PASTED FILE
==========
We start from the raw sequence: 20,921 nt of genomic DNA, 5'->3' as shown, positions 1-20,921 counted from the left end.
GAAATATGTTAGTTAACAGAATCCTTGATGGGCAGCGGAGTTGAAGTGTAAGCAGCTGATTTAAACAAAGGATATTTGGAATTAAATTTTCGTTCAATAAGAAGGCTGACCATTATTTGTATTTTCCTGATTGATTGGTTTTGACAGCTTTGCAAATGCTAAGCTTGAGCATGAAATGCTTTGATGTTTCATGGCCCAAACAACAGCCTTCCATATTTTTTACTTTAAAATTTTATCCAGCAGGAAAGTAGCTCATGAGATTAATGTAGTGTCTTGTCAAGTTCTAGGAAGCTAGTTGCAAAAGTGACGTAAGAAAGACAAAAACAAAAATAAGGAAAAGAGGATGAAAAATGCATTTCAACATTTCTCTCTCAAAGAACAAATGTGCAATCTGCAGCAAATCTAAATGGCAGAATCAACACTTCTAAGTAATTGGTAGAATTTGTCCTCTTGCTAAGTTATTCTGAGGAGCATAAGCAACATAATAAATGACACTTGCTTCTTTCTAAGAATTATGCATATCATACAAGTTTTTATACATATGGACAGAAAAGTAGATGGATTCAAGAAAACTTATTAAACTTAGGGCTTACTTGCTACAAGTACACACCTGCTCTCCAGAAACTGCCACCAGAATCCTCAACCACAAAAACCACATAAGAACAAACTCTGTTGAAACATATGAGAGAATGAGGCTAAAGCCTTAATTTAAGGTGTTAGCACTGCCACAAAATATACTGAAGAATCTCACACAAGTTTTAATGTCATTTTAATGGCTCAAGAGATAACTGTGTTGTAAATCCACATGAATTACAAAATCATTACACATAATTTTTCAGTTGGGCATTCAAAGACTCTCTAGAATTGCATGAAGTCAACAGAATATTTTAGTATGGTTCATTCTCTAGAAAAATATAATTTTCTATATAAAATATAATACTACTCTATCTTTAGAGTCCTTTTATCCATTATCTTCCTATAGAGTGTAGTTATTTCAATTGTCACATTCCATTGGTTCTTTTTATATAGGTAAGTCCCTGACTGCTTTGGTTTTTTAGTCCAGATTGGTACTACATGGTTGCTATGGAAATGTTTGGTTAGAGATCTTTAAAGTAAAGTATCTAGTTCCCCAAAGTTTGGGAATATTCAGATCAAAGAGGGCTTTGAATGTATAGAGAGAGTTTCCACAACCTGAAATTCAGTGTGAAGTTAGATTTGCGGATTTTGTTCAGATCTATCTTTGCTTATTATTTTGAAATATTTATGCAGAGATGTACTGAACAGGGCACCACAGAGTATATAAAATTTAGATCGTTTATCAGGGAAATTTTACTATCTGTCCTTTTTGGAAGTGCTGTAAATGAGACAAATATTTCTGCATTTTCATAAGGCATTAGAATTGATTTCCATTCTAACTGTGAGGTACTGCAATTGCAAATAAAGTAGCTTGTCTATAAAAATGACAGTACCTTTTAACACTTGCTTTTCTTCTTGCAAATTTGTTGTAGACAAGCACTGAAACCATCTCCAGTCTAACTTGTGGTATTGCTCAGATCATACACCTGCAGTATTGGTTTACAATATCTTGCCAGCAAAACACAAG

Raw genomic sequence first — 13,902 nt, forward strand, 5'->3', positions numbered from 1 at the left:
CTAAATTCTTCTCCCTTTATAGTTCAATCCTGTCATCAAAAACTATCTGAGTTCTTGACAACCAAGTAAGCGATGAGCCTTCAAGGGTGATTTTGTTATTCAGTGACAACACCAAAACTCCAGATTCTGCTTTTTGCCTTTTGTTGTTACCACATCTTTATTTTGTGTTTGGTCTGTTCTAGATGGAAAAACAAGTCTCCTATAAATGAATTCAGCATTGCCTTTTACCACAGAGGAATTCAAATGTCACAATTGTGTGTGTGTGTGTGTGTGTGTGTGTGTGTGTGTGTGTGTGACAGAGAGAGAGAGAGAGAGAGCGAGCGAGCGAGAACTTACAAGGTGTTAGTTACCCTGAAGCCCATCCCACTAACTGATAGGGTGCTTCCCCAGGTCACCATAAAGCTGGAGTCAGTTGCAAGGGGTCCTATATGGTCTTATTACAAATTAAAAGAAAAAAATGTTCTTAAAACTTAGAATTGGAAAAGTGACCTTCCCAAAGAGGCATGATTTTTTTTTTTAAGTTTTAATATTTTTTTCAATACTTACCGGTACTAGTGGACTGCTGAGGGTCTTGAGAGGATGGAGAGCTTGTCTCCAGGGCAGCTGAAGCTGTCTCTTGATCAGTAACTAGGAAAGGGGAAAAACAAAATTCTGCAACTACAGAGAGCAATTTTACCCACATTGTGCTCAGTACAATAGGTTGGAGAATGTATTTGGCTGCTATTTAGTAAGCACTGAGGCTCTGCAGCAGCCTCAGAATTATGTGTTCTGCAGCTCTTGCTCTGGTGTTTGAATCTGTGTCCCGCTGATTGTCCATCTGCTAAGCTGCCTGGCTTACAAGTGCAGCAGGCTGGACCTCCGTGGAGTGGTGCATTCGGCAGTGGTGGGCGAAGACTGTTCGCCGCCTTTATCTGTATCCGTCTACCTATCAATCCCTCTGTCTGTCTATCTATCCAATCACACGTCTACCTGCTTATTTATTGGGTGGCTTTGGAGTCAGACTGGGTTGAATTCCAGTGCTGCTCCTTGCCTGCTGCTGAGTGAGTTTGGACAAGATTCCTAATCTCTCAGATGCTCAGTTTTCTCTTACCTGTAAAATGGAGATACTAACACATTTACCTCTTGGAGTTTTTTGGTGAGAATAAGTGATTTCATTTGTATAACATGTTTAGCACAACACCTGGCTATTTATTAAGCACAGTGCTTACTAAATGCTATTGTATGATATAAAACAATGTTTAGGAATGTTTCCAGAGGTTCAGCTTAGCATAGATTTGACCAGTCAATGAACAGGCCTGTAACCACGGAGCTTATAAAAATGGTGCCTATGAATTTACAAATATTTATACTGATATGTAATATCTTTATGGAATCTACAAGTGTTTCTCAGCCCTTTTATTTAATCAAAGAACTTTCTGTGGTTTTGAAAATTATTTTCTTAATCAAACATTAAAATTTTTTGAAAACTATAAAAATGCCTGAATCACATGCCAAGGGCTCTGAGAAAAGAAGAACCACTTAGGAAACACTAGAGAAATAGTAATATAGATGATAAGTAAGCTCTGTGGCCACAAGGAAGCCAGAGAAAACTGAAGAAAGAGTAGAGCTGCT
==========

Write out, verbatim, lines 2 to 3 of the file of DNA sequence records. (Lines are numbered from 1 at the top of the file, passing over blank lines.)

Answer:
GAAATATGTTAGTTAACAGAATCCTTGATGGGCAGCGGAGTTGAAGTGTAAGCAGCTGATTTAAACAAAGGATATTTGGAATTAAATTTTCGTTCAATAAGAAGGCTGACCATTATTTGTATTTTCCTGATTGATTGGTTTTGACAGCTTTGCAAATGCTAAGCTTGAGCATGAAATGCTTTGATGTTTCATGGCCCAAACAACAGCCTTCCATATTTTTTACTTTAAAATTTTATCCAGCAGGAAAGTAGCTCATGAGATTAATGTAGTGTCTTGTCAAGTTCTAGGAAGCTAGTTGCAAAAGTGACGTAAGAAAGACAAAAACAAAAATAAGGAAAAGAGGATGAAAAATGCATTTCAACATTTCTCTCTCAAAGAACAAATGTGCAATCTGCAGCAAATCTAAATGGCAGAATCAACACTTCTAAGTAATTGGTAGAATTTGTCCTCTTGCTAAGTTATTCTGAGGAGCATAAGCAACATAATAAATGACACTTGCTTCTTTCTAAGAATTATGCATATCATACAAGTTTTTATACATATGGACAGAAAAGTAGATGGATTCAAGAAAACTTATTAAACTTAGGGCTTACTTGCTACAAGTACACACCTGCTCTCCAGAAACTGCCACCAGAATCCTCAACCACAAAAACCACATAAGAACAAACTCTGTTGAAACATATGAGAGAATGAGGCTAAAGCCTTAATTTAAGGTGTTAGCACTGCCACAAAATATACTGAAGAATCTCACACAAGTTTTAATGTCATTTTAATGGCTCAAGAGATAACTGTGTTGTAAATCCACATGAATTACAAAATCATTACACATAATTTTTCAGTTGGGCATTCAAAGACTCTCTAGAATTGCATGAAGTCAACAGAATATTTTAGTATGGTTCATTCTCTAGAAAAATATAATTTTCTATATAAAATATAATACTACTCTATCTTTAGAGTCCTTTTATCCATTATCTTCCTATAGAGTGTAGTTATTTCAATTGTCACATTCCATTGGTTCTTTTTATATAGGTAAGTCCCTGACTGCTTTGGTTTTTTAGTCCAGATTGGTACTACATGGTTGCTATGGAAATGTTTGGTTAGAGATCTTTAAAGTAAAGTATCTAGTTCCCCAAAGTTTGGGAATATTCAGATCAAAGAGGGCTTTGAATGTATAGAGAGAGTTTCCACAACCTGAAATTCAGTGTGAAGTTAGATTTGCGGATTTTGTTCAGATCTATCTTTGCTTATTATTTTGAAATATTTATGCAGAGATGTACTGAACAGGGCACCACAGAGTATATAAAATTTAGATCGTTTATCAGGGAAATTTTACTATCTGTCCTTTTTGGAAGTGCTGTAAATGAGACAAATATTTCTGCATTTTCATAAGGCATTAGAATTGATTTCCATTCTAACTGTGAGGTACTGCAATTGCAAATAAAGTAGCTTGTCTATAAAAATGACAGTACCTTTTAACACTTGCTTTTCTTCTTGCAAATTTGTTGTAGACAAGCACTGAAACCATCTCCAGTCTAACTTGTGGTATTGCTCAGATCATACACCTGCAGTATTGGTTTACAATATCTTGCCAGCAAAACACAAG

Raw genomic sequence first — 13,902 nt, forward strand, 5'->3', positions numbered from 1 at the left: